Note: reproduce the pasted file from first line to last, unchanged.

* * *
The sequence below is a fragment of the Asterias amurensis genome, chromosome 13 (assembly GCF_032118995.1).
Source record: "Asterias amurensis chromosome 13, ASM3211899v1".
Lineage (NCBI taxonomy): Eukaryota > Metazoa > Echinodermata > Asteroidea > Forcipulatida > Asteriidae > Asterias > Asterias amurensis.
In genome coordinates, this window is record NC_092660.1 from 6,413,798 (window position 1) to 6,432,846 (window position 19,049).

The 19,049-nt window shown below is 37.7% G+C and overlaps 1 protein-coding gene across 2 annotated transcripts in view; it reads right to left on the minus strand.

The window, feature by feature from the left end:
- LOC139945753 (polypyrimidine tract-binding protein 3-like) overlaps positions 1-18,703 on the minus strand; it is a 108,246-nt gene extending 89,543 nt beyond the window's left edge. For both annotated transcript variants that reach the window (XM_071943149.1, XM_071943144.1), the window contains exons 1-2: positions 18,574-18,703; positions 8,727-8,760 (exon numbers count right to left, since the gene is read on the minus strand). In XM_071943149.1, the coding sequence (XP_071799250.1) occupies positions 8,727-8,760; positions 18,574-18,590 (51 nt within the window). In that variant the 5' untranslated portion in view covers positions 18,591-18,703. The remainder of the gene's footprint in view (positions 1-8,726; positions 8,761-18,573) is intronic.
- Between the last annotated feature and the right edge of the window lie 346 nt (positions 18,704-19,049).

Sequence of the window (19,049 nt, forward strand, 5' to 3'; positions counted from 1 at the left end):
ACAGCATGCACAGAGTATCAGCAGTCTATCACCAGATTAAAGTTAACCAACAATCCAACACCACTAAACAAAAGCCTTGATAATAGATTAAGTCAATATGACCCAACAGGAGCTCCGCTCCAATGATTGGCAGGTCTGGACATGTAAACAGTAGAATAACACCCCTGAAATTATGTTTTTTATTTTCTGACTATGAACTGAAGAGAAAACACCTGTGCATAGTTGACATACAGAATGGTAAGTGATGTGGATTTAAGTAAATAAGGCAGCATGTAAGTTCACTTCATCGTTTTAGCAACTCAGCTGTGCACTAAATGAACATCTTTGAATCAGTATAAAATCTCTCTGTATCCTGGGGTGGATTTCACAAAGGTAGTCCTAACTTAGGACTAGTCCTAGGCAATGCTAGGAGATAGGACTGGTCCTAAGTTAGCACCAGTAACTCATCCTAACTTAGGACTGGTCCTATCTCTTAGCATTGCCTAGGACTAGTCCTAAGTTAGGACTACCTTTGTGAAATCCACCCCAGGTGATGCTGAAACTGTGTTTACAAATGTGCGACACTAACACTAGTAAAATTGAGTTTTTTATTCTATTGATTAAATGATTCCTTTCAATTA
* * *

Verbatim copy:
The sequence below is a fragment of the Asterias amurensis genome, chromosome 13 (assembly GCF_032118995.1).
Source record: "Asterias amurensis chromosome 13, ASM3211899v1".
Lineage (NCBI taxonomy): Eukaryota > Metazoa > Echinodermata > Asteroidea > Forcipulatida > Asteriidae > Asterias > Asterias amurensis.
In genome coordinates, this window is record NC_092660.1 from 6,413,798 (window position 1) to 6,432,846 (window position 19,049).

The 19,049-nt window shown below is 37.7% G+C and overlaps 1 protein-coding gene across 2 annotated transcripts in view; it reads right to left on the minus strand.

The window, feature by feature from the left end:
- LOC139945753 (polypyrimidine tract-binding protein 3-like) overlaps positions 1-18,703 on the minus strand; it is a 108,246-nt gene extending 89,543 nt beyond the window's left edge. For both annotated transcript variants that reach the window (XM_071943149.1, XM_071943144.1), the window contains exons 1-2: positions 18,574-18,703; positions 8,727-8,760 (exon numbers count right to left, since the gene is read on the minus strand). In XM_071943149.1, the coding sequence (XP_071799250.1) occupies positions 8,727-8,760; positions 18,574-18,590 (51 nt within the window). In that variant the 5' untranslated portion in view covers positions 18,591-18,703. The remainder of the gene's footprint in view (positions 1-8,726; positions 8,761-18,573) is intronic.
- Between the last annotated feature and the right edge of the window lie 346 nt (positions 18,704-19,049).

Sequence of the window (19,049 nt, forward strand, 5' to 3'; positions counted from 1 at the left end):
ACAGCATGCACAGAGTATCAGCAGTCTATCACCAGATTAAAGTTAACCAACAATCCAACACCACTAAACAAAAGCCTTGATAATAGATTAAGTCAATATGACCCAACAGGAGCTCCGCTCCAATGATTGGCAGGTCTGGACATGTAAACAGTAGAATAACACCCCTGAAATTATGTTTTTTATTTTCTGACTATGAACTGAAGAGAAAACACCTGTGCATAGTTGACATACAGAATGGTAAGTGATGTGGATTTAAGTAAATAAGGCAGCATGTAAGTTCACTTCATCGTTTTAGCAACTCAGCTGTGCACTAAATGAACATCTTTGAATCAGTATAAAATCTCTCTGTATCCTGGGGTGGATTTCACAAAGGTAGTCCTAACTTAGGACTAGTCCTAGGCAATGCTAGGAGATAGGACTGGTCCTAAGTTAGCACCAGTAACTCATCCTAACTTAGGACTGGTCCTATCTCTTAGCATTGCCTAGGACTAGTCCTAAGTTAGGACTACCTTTGTGAAATCCACCCCAGGTGATGCTGAAACTGTGTTTACAAATGTGCGACACTAACACTAGTAAAATTGAGTTTTTTATTCTATTGATTAAATGATTCCTTTCAATTA